$3 Million Fine for MetLife’s Foreclosure Abuses
In the most recent ongoing federal effort to address fraud and abuses within the foreclosure processing and mortgage servicing industry, the Federal Reserve has hit MetLife with a $3.2 million fine.
Miami foreclosure lawyers understand that the Fed issued a statement saying the firm had been party to unsafe and unsound practices with regard to its foreclosures and mortgage servicing.
Although MetLife has been scrambling to try to unload its banking subsidiary, GE Capital, ever since the financial crisis hit, it didn’t do so fast enough to avoid the sanctions. It was close though, as the planned sale was supposed to be sealed on June 30. However, it was delayed due to issues with obtaining certain regulatory approval.
MetLife wasn’t part of the $25 billion settlement reached recently among the country’s five largest banks and attorneys general from 49 states. However, the Fed noted that if it did come to some kind of settlement with state attorneys general, it would be allowed to subtract that settlement amount from the $3.2 million fine. Whatever the difference, it would be required to pay it by August 2014.
That money would then be funneled into a pot for independent foreclosure reviews and individual foreclosure counseling.
Following the multibillion-dollar settlement reached in April, the Fed has been combing through financial institutions one-by-one seeking compensation for the industry-wide abuses.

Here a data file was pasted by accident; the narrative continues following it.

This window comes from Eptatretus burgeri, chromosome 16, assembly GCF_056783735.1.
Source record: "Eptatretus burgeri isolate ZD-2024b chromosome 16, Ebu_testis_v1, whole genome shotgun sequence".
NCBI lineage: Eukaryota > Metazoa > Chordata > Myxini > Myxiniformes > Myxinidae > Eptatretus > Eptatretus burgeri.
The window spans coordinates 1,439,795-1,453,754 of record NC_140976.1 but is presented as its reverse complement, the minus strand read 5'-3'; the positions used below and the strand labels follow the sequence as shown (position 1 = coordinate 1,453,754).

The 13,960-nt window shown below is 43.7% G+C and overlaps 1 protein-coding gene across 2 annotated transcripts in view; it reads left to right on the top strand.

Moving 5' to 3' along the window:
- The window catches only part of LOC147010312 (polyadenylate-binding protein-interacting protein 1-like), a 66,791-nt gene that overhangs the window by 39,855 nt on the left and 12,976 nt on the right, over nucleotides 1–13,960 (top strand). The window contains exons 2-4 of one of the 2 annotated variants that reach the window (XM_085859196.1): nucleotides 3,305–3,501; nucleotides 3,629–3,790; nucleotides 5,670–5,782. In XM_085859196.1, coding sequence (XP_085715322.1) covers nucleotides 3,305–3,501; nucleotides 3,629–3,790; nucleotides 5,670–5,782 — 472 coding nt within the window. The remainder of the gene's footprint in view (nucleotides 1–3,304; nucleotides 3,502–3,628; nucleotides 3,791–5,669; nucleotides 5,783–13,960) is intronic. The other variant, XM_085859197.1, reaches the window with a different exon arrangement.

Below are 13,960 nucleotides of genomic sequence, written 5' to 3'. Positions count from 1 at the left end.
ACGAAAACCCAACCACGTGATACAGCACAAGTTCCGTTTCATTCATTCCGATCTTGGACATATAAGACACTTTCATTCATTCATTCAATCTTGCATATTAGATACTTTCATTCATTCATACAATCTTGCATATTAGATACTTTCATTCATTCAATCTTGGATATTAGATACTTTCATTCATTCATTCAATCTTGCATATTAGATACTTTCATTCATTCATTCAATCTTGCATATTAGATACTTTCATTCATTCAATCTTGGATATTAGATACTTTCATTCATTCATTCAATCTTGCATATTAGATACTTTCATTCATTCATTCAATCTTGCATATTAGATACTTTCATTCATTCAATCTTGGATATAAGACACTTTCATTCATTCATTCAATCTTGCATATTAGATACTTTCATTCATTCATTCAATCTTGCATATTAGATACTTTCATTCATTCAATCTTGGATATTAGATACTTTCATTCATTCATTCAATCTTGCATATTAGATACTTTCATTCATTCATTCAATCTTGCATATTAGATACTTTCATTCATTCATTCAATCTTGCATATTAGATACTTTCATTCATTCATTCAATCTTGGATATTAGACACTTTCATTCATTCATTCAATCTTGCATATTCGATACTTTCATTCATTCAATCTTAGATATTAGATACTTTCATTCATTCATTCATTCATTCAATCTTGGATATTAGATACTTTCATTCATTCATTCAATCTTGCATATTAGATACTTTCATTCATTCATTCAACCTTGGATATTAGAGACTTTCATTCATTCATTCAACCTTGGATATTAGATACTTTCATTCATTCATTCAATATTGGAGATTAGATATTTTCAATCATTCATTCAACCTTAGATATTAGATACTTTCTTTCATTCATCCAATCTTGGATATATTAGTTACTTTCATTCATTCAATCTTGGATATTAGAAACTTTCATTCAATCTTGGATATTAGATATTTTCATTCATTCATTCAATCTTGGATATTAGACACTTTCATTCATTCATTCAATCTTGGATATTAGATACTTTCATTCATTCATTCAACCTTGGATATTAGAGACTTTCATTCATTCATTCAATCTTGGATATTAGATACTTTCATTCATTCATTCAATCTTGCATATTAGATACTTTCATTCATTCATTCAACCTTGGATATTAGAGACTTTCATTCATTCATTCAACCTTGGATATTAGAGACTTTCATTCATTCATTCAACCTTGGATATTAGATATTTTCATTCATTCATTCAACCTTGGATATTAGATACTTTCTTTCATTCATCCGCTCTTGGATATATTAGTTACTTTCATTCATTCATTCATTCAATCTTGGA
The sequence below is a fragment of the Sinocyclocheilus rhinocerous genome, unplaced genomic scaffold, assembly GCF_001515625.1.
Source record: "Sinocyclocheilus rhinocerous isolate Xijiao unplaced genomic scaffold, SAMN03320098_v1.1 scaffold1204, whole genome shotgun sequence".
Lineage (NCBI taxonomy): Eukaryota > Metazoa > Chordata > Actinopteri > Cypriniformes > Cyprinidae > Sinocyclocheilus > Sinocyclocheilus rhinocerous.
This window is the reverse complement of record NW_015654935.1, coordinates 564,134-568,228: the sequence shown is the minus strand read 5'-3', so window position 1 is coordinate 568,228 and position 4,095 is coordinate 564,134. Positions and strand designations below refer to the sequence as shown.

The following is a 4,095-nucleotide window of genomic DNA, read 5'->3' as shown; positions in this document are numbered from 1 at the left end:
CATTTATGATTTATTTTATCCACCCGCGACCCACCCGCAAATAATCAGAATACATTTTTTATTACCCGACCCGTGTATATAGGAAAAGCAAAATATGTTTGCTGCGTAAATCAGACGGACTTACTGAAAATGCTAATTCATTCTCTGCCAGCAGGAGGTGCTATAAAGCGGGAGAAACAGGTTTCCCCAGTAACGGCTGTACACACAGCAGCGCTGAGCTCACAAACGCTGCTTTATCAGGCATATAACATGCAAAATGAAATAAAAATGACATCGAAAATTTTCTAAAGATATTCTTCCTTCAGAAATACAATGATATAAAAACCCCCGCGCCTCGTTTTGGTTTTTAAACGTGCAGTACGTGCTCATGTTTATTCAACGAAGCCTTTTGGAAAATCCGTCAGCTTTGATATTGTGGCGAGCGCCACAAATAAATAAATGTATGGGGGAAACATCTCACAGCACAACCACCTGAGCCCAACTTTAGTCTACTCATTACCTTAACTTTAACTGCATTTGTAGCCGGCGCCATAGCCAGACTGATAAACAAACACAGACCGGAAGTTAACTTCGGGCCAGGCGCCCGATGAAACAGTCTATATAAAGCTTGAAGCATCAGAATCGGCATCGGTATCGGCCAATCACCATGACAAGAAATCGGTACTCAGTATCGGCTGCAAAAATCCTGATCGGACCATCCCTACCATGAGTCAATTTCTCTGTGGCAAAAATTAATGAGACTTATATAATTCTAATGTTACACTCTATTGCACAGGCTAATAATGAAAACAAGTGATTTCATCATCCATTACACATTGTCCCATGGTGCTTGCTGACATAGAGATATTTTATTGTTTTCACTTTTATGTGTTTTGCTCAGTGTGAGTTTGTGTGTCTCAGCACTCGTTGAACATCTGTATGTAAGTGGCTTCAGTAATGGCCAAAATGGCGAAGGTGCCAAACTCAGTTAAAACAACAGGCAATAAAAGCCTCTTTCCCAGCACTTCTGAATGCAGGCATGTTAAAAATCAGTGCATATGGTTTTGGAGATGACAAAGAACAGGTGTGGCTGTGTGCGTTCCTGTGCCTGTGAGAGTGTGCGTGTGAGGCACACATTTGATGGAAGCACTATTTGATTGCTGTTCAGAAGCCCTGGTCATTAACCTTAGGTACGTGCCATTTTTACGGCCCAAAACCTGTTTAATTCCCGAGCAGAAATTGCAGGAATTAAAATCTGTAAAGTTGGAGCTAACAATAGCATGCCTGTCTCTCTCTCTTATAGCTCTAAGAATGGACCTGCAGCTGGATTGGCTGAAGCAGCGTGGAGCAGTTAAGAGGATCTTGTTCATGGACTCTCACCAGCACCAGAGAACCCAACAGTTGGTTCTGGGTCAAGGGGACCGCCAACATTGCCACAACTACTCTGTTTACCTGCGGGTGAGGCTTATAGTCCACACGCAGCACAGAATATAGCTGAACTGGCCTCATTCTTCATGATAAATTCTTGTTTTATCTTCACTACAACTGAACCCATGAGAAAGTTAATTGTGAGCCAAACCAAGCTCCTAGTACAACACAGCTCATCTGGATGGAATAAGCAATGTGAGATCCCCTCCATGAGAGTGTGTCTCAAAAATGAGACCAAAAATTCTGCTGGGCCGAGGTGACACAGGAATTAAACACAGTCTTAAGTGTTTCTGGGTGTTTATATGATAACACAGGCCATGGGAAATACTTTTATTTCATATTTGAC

While it’s encouraging anytime efforts are made to hold these firms accountable, they are often drops in the bucket – especially considering the time given to pay them off and the profits these institutions are already turning. Consider that the profit at MetLife actually doubled in the second quarter this year, amounting to $2.25 billion, primarily resulting from falling interest rates that prompted a gain on derivatives.
MetLife, which is primarily an insurance company, is seeking to sell off the banking aspect of its business, in part, because it will allow the company to escape the oversight of the Fed.
The Fed indicated that the fine doesn’t even require MetLife to admit wrongdoing. The banking regulator actually praised the company for taking steps to correct its practices and comply with the law.
To step outside of the box for a moment and compare this scenario to another: A 19-year-old convicted of grand theft auto. Under Florida statute, that teenager will be facing five years in jail and a $5,000 fine – and that’s even if he’s only charged with the crime as a low-tier felony. Yet, huge financial institutions that commit widespread fraud, and spark a housing crisis that robbed millions of their homes and sunk us all into a deep recession – are patted on the back because they’re doing the right thing now.
This is what you are up against when you are facing a foreclosure in Miami. That’s why hiring a lawyer with extensive experience in this area of law is so critical.
One positive aspect of all these various settlements is that you may be entitled to loan modification that will lessen your principal balance and allow you to remain in your home.
We can help.
If you’re battling foreclosure in Miami or the surrounding areas contact Jacobs Legal for a confidential appointment to discuss your rights. Call (305) 358-7991.